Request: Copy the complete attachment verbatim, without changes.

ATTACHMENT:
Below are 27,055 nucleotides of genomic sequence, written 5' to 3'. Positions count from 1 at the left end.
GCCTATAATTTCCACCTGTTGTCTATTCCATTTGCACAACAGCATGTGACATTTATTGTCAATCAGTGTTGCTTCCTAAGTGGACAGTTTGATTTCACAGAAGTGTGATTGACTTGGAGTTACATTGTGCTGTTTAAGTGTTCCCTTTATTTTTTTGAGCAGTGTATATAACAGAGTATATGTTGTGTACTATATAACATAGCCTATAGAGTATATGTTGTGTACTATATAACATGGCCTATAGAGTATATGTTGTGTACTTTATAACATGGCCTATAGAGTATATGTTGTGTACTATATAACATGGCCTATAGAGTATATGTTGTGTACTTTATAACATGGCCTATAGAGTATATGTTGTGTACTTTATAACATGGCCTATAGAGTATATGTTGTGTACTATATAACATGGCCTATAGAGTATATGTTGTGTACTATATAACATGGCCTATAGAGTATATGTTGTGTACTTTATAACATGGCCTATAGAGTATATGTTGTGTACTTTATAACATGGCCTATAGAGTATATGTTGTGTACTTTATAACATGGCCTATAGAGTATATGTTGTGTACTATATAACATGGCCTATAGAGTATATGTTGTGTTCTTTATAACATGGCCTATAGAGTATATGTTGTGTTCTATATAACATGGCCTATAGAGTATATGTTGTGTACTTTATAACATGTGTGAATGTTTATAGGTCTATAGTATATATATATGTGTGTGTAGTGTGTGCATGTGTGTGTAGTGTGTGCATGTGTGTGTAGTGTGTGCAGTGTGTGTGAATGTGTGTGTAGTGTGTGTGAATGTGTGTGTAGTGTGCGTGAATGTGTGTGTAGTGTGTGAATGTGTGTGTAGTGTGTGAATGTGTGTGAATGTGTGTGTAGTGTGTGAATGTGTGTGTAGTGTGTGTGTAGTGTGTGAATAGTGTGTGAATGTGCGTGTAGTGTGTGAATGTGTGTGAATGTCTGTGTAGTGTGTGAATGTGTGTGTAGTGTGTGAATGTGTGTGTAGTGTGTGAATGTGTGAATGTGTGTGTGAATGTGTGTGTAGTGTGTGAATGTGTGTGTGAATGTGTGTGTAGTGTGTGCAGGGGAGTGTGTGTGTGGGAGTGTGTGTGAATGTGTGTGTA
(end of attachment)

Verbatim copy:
Below are 27,055 nucleotides of genomic sequence, written 5' to 3'. Positions count from 1 at the left end.
GCCTATAATTTCCACCTGTTGTCTATTCCATTTGCACAACAGCATGTGACATTTATTGTCAATCAGTGTTGCTTCCTAAGTGGACAGTTTGATTTCACAGAAGTGTGATTGACTTGGAGTTACATTGTGCTGTTTAAGTGTTCCCTTTATTTTTTTGAGCAGTGTATATAACAGAGTATATGTTGTGTACTATATAACATAGCCTATAGAGTATATGTTGTGTACTATATAACATGGCCTATAGAGTATATGTTGTGTACTTTATAACATGGCCTATAGAGTATATGTTGTGTACTATATAACATGGCCTATAGAGTATATGTTGTGTACTTTATAACATGGCCTATAGAGTATATGTTGTGTACTTTATAACATGGCCTATAGAGTATATGTTGTGTACTATATAACATGGCCTATAGAGTATATGTTGTGTACTATATAACATGGCCTATAGAGTATATGTTGTGTACTTTATAACATGGCCTATAGAGTATATGTTGTGTACTTTATAACATGGCCTATAGAGTATATGTTGTGTACTTTATAACATGGCCTATAGAGTATATGTTGTGTACTATATAACATGGCCTATAGAGTATATGTTGTGTTCTTTATAACATGGCCTATAGAGTATATGTTGTGTTCTATATAACATGGCCTATAGAGTATATGTTGTGTACTTTATAACATGTGTGAATGTTTATAGGTCTATAGTATATATATATGTGTGTGTAGTGTGTGCATGTGTGTGTAGTGTGTGCATGTGTGTGTAGTGTGTGCAGTGTGTGTGAATGTGTGTGTAGTGTGTGTGAATGTGTGTGTAGTGTGCGTGAATGTGTGTGTAGTGTGTGAATGTGTGTGTAGTGTGTGAATGTGTGTGAATGTGTGTGTAGTGTGTGAATGTGTGTGTAGTGTGTGTGTAGTGTGTGAATAGTGTGTGAATGTGCGTGTAGTGTGTGAATGTGTGTGAATGTCTGTGTAGTGTGTGAATGTGTGTGTAGTGTGTGAATGTGTGTGTAGTGTGTGAATGTGTGAATGTGTGTGTGAATGTGTGTGTAGTGTGTGAATGTGTGTGTGAATGTGTGTGTAGTGTGTGCAGGGGAGTGTGTGTGTGGGAGTGTGTGTGAATGTGTGTGTA